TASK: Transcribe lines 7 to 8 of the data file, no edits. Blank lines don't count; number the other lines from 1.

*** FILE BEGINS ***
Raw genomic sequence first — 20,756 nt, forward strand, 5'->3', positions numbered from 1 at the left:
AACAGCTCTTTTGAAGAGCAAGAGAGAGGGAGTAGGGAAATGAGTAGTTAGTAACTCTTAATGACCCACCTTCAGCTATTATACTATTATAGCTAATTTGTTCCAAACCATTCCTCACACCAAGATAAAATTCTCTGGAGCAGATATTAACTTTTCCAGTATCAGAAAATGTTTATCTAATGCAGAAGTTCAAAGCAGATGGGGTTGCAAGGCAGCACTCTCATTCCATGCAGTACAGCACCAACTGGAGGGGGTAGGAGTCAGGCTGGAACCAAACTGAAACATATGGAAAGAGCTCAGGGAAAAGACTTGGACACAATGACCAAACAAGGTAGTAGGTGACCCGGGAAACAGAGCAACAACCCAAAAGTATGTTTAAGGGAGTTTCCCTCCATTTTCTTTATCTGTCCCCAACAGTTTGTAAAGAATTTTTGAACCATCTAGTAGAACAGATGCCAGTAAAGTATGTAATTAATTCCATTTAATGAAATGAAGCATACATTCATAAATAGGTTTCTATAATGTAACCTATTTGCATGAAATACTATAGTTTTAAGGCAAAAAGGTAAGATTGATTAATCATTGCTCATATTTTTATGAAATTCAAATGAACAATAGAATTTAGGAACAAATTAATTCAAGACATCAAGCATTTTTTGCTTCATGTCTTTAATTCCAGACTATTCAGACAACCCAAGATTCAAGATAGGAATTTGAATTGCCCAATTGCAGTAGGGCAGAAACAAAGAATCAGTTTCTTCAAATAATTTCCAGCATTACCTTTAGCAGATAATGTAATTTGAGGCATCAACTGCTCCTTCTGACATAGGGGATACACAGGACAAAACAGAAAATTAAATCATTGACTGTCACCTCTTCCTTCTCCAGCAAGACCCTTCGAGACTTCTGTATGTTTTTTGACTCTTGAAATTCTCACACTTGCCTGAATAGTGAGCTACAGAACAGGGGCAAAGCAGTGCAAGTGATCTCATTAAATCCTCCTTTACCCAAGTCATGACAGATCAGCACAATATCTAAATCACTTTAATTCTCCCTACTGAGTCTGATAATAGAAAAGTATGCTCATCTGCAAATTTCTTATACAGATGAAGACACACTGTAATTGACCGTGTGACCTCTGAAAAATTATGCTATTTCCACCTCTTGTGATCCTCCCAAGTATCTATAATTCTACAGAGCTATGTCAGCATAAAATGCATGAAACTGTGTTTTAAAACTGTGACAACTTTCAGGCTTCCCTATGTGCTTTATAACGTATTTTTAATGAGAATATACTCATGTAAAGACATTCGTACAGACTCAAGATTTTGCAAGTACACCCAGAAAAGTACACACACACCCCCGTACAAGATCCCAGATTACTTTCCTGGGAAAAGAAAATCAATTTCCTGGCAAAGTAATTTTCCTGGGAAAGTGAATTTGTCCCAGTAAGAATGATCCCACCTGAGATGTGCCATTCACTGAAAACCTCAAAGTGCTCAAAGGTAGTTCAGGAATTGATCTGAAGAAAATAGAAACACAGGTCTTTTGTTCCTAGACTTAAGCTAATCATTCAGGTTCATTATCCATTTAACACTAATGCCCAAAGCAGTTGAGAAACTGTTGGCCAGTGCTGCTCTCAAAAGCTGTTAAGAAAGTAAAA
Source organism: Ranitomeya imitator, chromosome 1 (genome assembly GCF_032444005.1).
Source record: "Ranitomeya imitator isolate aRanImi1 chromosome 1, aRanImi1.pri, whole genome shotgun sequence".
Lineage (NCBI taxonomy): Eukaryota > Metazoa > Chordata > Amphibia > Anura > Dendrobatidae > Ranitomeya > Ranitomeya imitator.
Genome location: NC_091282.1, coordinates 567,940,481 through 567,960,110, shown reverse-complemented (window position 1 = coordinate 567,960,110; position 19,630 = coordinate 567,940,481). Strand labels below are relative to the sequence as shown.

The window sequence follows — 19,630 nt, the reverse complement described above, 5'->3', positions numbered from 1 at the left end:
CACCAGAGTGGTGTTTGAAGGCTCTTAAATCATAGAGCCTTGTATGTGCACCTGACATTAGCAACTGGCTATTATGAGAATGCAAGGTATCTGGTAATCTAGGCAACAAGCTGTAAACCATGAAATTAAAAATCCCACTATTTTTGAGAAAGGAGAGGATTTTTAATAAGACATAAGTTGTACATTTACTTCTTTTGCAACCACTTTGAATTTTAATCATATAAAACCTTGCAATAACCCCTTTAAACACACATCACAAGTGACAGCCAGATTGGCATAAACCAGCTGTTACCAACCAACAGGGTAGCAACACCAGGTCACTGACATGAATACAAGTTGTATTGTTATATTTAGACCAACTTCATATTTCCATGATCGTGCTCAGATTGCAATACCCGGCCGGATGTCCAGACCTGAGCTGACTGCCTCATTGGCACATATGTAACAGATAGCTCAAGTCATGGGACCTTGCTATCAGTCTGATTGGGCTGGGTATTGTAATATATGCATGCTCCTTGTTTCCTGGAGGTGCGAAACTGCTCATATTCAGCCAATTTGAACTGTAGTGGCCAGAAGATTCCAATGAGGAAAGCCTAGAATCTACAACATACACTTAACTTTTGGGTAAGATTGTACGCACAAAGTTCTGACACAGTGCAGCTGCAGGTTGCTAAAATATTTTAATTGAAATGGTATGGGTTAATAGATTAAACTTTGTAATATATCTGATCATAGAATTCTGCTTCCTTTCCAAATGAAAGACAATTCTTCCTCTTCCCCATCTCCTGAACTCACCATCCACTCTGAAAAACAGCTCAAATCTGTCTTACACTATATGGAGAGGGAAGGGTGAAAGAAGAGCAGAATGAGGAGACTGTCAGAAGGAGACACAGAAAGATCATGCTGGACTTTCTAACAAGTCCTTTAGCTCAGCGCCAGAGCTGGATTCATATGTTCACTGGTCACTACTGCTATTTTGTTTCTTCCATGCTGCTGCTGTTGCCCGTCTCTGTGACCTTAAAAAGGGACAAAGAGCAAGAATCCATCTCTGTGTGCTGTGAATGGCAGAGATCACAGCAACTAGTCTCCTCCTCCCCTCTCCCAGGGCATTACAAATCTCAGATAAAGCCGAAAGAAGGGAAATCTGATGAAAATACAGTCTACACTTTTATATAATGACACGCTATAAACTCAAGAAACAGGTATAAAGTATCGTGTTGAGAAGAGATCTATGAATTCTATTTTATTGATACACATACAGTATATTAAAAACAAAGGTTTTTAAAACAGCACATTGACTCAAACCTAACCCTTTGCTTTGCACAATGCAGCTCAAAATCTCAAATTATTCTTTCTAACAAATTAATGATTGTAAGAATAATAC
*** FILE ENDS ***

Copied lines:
The window sequence follows — 19,630 nt, the reverse complement described above, 5'->3', positions numbered from 1 at the left end:
CACCAGAGTGGTGTTTGAAGGCTCTTAAATCATAGAGCCTTGTATGTGCACCTGACATTAGCAACTGGCTATTATGAGAATGCAAGGTATCTGGTAATCTAGGCAACAAGCTGTAAACCATGAAATTAAAAATCCCACTATTTTTGAGAAAGGAGAGGATTTTTAATAAGACATAAGTTGTACATTTACTTCTTTTGCAACCACTTTGAATTTTAATCATATAAAACCTTGCAATAACCCCTTTAAACACACATCACAAGTGACAGCCAGATTGGCATAAACCAGCTGTTACCAACCAACAGGGTAGCAACACCAGGTCACTGACATGAATACAAGTTGTATTGTTATATTTAGACCAACTTCATATTTCCATGATCGTGCTCAGATTGCAATACCCGGCCGGATGTCCAGACCTGAGCTGACTGCCTCATTGGCACATATGTAACAGATAGCTCAAGTCATGGGACCTTGCTATCAGTCTGATTGGGCTGGGTATTGTAATATATGCATGCTCCTTGTTTCCTGGAGGTGCGAAACTGCTCATATTCAGCCAATTTGAACTGTAGTGGCCAGAAGATTCCAATGAGGAAAGCCTAGAATCTACAACATACACTTAACTTTTGGGTAAGATTGTACGCACAAAGTTCTGACACAGTGCAGCTGCAGGTTGCTAAAATATTTTAATTGAAATGGTATGGGTTAATAGATTAAACTTTGTAATATATCTGATCATAGAATTCTGCTTCCTTTCCAAATGAAAGACAATTCTTCCTCTTCCCCATCTCCTGAACTCACCATCCACTCTGAAAAACAGCTCAAATCTGTCTTACACTATATGGAGAGGGAAGGGTGAAAGAAGAGCAGAATGAGGAGACTGTCAGAAGGAGACACAGAAAGATCATGCTGGACTTTCTAACAAGTCCTTTAGCTCAGCGCCAGAGCTGGATTCATATGTTCACTGGTCACTACTGCTATTTTGTTTCTTCCATGCTGCTGCTGTTGCCCGTCTCTGTGACCTTAAAAAGGGACAAAGAGCAAGAATCCATCTCTGTGTGCTGTGAATGGCAGAGATCACAGCAACTAGTCTCCTCCTCCCCTCTCCCAGGGCATTACAAATCTCAGATAAAGCCGAAAGAAGGGAAATCTGATGAAAATACAGTCTACACTTTTATATAATGACACGCTATAAACTCAAGAAACAGGTATAAAGTATCGTGTTGAGAAGAGATCTATGAATTCTATTTTATTGATACACATACAGTATATTAAAAACAAAGGTTTTTAAAACAGCACATTGACTCAAACCTAACCCTTTGCTTTGCACAATGCAGCTCAAAATCTCAAATTATTCTTTCTAACAAATTAATGATTGTAAGAATAATAC